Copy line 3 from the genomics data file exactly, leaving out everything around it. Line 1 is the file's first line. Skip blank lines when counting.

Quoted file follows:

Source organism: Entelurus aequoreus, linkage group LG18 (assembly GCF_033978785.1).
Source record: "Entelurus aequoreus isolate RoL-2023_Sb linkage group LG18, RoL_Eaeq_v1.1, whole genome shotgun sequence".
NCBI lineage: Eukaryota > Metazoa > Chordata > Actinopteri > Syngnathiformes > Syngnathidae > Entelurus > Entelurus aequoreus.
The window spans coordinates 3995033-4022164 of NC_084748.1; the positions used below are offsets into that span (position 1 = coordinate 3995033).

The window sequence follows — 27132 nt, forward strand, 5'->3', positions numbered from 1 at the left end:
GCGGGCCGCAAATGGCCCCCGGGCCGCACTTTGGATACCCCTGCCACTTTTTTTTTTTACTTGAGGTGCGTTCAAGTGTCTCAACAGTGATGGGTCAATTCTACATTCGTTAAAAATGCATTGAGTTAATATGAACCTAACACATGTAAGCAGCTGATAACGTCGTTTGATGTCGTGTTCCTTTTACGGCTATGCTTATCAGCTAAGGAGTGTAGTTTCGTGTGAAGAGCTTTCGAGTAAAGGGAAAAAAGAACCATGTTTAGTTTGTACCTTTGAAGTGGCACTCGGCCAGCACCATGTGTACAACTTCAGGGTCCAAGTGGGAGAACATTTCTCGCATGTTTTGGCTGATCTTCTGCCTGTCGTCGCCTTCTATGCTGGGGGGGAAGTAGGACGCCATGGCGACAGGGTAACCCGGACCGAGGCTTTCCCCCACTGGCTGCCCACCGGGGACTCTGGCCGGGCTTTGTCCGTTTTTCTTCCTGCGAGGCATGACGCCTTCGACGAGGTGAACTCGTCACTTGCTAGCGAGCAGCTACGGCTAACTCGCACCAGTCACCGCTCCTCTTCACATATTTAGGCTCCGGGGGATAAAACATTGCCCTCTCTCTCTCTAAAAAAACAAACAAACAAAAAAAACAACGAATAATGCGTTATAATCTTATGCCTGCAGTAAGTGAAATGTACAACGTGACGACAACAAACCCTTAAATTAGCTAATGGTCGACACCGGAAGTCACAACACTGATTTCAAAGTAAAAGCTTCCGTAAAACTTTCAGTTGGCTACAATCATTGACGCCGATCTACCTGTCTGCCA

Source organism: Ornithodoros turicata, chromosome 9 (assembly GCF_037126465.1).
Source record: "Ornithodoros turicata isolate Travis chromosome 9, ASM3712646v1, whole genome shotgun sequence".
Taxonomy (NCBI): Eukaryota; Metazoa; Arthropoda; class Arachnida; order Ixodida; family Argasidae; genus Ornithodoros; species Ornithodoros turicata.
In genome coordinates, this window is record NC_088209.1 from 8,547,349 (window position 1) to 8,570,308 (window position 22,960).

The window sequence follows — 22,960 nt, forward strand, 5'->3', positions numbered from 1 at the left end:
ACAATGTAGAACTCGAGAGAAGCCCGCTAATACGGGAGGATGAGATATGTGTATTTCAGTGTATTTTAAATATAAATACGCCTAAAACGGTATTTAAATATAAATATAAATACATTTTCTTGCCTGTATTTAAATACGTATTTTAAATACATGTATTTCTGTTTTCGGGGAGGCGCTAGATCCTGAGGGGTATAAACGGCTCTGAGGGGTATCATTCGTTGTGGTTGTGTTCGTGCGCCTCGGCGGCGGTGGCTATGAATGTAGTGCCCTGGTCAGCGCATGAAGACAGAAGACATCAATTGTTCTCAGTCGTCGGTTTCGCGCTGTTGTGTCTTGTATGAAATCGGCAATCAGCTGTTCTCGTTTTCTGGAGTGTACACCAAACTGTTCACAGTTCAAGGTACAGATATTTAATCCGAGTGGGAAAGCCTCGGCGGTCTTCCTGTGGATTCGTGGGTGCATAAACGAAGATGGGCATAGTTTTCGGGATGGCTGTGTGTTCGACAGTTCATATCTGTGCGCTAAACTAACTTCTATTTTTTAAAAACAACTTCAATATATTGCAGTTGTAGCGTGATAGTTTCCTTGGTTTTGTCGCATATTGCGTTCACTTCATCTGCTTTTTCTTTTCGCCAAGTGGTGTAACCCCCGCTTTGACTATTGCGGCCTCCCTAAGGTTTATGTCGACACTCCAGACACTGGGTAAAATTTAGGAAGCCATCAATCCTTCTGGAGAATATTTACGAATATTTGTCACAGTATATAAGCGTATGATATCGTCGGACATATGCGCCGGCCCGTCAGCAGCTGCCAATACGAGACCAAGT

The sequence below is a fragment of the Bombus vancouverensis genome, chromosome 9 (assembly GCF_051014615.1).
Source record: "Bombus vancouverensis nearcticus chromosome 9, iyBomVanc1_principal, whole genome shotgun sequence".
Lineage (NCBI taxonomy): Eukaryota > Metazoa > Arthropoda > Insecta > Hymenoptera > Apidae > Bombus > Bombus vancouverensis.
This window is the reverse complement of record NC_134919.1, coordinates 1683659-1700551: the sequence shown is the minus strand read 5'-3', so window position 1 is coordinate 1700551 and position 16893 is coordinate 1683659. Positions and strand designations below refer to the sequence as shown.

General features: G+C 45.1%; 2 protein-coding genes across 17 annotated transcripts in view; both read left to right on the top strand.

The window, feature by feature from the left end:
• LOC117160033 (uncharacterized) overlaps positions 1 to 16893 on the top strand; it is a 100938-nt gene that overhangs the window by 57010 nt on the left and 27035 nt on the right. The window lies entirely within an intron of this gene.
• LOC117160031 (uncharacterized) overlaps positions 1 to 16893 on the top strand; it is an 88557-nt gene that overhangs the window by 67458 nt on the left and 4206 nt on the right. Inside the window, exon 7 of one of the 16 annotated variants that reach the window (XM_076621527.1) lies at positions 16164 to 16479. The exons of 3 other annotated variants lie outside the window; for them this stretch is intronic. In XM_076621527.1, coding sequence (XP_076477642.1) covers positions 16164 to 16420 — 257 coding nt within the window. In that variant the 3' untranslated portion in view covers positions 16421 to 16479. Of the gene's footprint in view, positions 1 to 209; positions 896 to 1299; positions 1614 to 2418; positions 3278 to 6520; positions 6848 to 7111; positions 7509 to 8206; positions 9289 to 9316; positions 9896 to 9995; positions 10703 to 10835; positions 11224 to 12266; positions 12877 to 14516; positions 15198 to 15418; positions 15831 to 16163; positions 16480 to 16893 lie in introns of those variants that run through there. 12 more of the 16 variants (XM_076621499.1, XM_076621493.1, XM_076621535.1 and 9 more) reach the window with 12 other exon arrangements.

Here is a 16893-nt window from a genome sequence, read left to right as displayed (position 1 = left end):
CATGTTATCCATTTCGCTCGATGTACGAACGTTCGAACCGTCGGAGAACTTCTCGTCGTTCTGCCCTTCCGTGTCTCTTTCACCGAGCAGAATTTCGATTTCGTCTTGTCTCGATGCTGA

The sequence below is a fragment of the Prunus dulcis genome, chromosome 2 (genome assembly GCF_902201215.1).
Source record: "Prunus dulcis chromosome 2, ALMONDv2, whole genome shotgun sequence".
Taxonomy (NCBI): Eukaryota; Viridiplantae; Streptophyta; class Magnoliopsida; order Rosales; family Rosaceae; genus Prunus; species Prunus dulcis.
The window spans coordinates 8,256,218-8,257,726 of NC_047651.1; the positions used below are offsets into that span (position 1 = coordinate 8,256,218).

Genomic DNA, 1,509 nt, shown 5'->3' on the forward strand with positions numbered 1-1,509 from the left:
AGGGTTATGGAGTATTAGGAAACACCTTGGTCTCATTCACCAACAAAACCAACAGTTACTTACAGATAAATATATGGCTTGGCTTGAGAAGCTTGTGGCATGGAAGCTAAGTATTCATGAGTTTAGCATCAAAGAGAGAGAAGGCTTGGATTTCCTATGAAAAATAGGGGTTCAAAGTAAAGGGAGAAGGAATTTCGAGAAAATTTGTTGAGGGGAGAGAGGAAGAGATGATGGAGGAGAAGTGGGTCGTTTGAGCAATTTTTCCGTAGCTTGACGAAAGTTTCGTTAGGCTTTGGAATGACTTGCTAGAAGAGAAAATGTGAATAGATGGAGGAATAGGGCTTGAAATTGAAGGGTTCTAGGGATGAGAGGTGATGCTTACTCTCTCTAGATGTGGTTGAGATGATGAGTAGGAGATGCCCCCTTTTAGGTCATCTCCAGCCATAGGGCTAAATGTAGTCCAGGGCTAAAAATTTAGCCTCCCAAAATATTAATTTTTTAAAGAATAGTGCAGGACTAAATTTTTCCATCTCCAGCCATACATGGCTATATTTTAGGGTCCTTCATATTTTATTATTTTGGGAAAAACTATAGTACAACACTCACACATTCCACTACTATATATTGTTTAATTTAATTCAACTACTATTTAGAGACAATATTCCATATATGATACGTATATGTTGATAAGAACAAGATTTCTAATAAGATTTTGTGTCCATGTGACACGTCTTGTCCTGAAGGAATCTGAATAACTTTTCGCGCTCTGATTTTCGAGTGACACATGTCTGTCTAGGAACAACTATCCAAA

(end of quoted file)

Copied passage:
NCBI lineage: Eukaryota > Metazoa > Chordata > Actinopteri > Syngnathiformes > Syngnathidae > Entelurus > Entelurus aequoreus.